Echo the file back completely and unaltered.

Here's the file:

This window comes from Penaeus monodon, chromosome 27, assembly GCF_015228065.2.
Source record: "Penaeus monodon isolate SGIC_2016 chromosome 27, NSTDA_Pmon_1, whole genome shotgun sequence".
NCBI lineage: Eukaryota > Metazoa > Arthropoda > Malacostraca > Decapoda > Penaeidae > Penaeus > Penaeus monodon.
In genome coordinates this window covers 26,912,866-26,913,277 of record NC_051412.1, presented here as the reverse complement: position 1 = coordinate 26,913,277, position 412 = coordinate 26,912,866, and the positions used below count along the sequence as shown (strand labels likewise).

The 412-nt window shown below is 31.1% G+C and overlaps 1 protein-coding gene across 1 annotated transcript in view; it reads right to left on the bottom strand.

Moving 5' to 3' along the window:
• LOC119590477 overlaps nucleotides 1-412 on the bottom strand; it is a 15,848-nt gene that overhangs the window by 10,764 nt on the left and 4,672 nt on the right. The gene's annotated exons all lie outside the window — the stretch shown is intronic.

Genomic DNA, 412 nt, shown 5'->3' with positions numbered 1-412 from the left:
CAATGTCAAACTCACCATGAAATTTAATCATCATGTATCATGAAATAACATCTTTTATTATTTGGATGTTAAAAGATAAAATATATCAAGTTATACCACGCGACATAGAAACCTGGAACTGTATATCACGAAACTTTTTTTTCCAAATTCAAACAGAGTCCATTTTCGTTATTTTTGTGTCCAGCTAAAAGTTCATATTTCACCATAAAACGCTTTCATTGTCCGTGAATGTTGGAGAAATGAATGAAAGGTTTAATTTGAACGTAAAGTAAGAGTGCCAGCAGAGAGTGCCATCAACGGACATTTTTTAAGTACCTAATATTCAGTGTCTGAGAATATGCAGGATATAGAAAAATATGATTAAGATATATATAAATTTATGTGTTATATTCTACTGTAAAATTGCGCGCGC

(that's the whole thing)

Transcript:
This window comes from Penaeus monodon, chromosome 27, assembly GCF_015228065.2.
Source record: "Penaeus monodon isolate SGIC_2016 chromosome 27, NSTDA_Pmon_1, whole genome shotgun sequence".
NCBI lineage: Eukaryota > Metazoa > Arthropoda > Malacostraca > Decapoda > Penaeidae > Penaeus > Penaeus monodon.
In genome coordinates this window covers 26,912,866-26,913,277 of record NC_051412.1, presented here as the reverse complement: position 1 = coordinate 26,913,277, position 412 = coordinate 26,912,866, and the positions used below count along the sequence as shown (strand labels likewise).

The 412-nt window shown below is 31.1% G+C and overlaps 1 protein-coding gene across 1 annotated transcript in view; it reads right to left on the bottom strand.

Moving 5' to 3' along the window:
• LOC119590477 overlaps nucleotides 1-412 on the bottom strand; it is a 15,848-nt gene that overhangs the window by 10,764 nt on the left and 4,672 nt on the right. The gene's annotated exons all lie outside the window — the stretch shown is intronic.

Genomic DNA, 412 nt, shown 5'->3' with positions numbered 1-412 from the left:
CAATGTCAAACTCACCATGAAATTTAATCATCATGTATCATGAAATAACATCTTTTATTATTTGGATGTTAAAAGATAAAATATATCAAGTTATACCACGCGACATAGAAACCTGGAACTGTATATCACGAAACTTTTTTTTCCAAATTCAAACAGAGTCCATTTTCGTTATTTTTGTGTCCAGCTAAAAGTTCATATTTCACCATAAAACGCTTTCATTGTCCGTGAATGTTGGAGAAATGAATGAAAGGTTTAATTTGAACGTAAAGTAAGAGTGCCAGCAGAGAGTGCCATCAACGGACATTTTTTAAGTACCTAATATTCAGTGTCTGAGAATATGCAGGATATAGAAAAATATGATTAAGATATATATAAATTTATGTGTTATATTCTACTGTAAAATTGCGCGCGC